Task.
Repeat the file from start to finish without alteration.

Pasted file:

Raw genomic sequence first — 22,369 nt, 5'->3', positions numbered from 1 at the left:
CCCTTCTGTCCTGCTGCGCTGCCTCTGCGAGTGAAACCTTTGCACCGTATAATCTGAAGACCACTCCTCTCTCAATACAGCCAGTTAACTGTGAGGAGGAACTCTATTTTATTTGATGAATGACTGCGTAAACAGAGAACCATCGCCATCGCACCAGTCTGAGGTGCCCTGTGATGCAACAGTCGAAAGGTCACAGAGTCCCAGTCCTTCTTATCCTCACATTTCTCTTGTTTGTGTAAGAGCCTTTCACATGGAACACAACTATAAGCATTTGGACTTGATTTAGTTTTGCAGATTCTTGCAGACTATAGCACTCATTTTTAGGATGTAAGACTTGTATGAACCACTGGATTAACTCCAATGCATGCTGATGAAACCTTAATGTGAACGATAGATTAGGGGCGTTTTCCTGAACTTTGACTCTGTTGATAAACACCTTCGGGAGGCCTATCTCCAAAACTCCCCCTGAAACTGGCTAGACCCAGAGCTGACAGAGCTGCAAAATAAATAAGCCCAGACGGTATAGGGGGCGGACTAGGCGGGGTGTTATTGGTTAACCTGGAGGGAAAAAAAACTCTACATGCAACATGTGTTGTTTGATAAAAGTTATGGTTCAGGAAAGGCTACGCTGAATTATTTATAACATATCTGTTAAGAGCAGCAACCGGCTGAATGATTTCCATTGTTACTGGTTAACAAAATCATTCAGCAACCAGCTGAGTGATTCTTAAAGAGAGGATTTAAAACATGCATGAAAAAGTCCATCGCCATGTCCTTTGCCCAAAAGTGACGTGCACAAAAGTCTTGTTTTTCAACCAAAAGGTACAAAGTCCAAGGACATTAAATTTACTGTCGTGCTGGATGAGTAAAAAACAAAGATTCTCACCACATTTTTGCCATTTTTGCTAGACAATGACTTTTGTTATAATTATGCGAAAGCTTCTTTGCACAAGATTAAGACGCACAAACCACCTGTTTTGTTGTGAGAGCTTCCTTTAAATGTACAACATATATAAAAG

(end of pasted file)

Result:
Raw genomic sequence first — 22,369 nt, 5'->3', positions numbered from 1 at the left:
CCCTTCTGTCCTGCTGCGCTGCCTCTGCGAGTGAAACCTTTGCACCGTATAATCTGAAGACCACTCCTCTCTCAATACAGCCAGTTAACTGTGAGGAGGAACTCTATTTTATTTGATGAATGACTGCGTAAACAGAGAACCATCGCCATCGCACCAGTCTGAGGTGCCCTGTGATGCAACAGTCGAAAGGTCACAGAGTCCCAGTCCTTCTTATCCTCACATTTCTCTTGTTTGTGTAAGAGCCTTTCACATGGAACACAACTATAAGCATTTGGACTTGATTTAGTTTTGCAGATTCTTGCAGACTATAGCACTCATTTTTAGGATGTAAGACTTGTATGAACCACTGGATTAACTCCAATGCATGCTGATGAAACCTTAATGTGAACGATAGATTAGGGGCGTTTTCCTGAACTTTGACTCTGTTGATAAACACCTTCGGGAGGCCTATCTCCAAAACTCCCCCTGAAACTGGCTAGACCCAGAGCTGACAGAGCTGCAAAATAAATAAGCCCAGACGGTATAGGGGGCGGACTAGGCGGGGTGTTATTGGTTAACCTGGAGGGAAAAAAAACTCTACATGCAACATGTGTTGTTTGATAAAAGTTATGGTTCAGGAAAGGCTACGCTGAATTATTTATAACATATCTGTTAAGAGCAGCAACCGGCTGAATGATTTCCATTGTTACTGGTTAACAAAATCATTCAGCAACCAGCTGAGTGATTCTTAAAGAGAGGATTTAAAACATGCATGAAAAAGTCCATCGCCATGTCCTTTGCCCAAAAGTGACGTGCACAAAAGTCTTGTTTTTCAACCAAAAGGTACAAAGTCCAAGGACATTAAATTTACTGTCGTGCTGGATGAGTAAAAAACAAAGATTCTCACCACATTTTTGCCATTTTTGCTAGACAATGACTTTTGTTATAATTATGCGAAAGCTTCTTTGCACAAGATTAAGACGCACAAACCACCTGTTTTGTTGTGAGAGCTTCCTTTAAATGTACAACATATATAAAAG